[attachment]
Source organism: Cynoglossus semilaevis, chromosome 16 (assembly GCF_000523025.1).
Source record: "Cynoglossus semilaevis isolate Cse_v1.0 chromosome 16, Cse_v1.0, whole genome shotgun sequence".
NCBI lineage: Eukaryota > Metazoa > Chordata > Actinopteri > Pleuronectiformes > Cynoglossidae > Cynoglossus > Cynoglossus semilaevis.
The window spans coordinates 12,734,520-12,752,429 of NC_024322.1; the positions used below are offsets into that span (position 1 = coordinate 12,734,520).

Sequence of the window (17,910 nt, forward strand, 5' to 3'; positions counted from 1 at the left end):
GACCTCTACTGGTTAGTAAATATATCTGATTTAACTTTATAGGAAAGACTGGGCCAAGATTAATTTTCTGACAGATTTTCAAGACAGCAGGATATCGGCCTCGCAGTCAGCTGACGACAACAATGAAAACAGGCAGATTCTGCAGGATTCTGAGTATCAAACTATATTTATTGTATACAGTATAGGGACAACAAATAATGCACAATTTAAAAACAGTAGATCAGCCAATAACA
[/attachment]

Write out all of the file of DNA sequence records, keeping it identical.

Source organism: Cynoglossus semilaevis, chromosome 16 (assembly GCF_000523025.1).
Source record: "Cynoglossus semilaevis isolate Cse_v1.0 chromosome 16, Cse_v1.0, whole genome shotgun sequence".
NCBI lineage: Eukaryota > Metazoa > Chordata > Actinopteri > Pleuronectiformes > Cynoglossidae > Cynoglossus > Cynoglossus semilaevis.
The window spans coordinates 12,734,520-12,752,429 of NC_024322.1; the positions used below are offsets into that span (position 1 = coordinate 12,734,520).

Sequence of the window (17,910 nt, forward strand, 5' to 3'; positions counted from 1 at the left end):
GACCTCTACTGGTTAGTAAATATATCTGATTTAACTTTATAGGAAAGACTGGGCCAAGATTAATTTTCTGACAGATTTTCAAGACAGCAGGATATCGGCCTCGCAGTCAGCTGACGACAACAATGAAAACAGGCAGATTCTGCAGGATTCTGAGTATCAAACTATATTTATTGTATACAGTATAGGGACAACAAATAATGCACAATTTAAAAACAGTAGATCAGCCAATAACA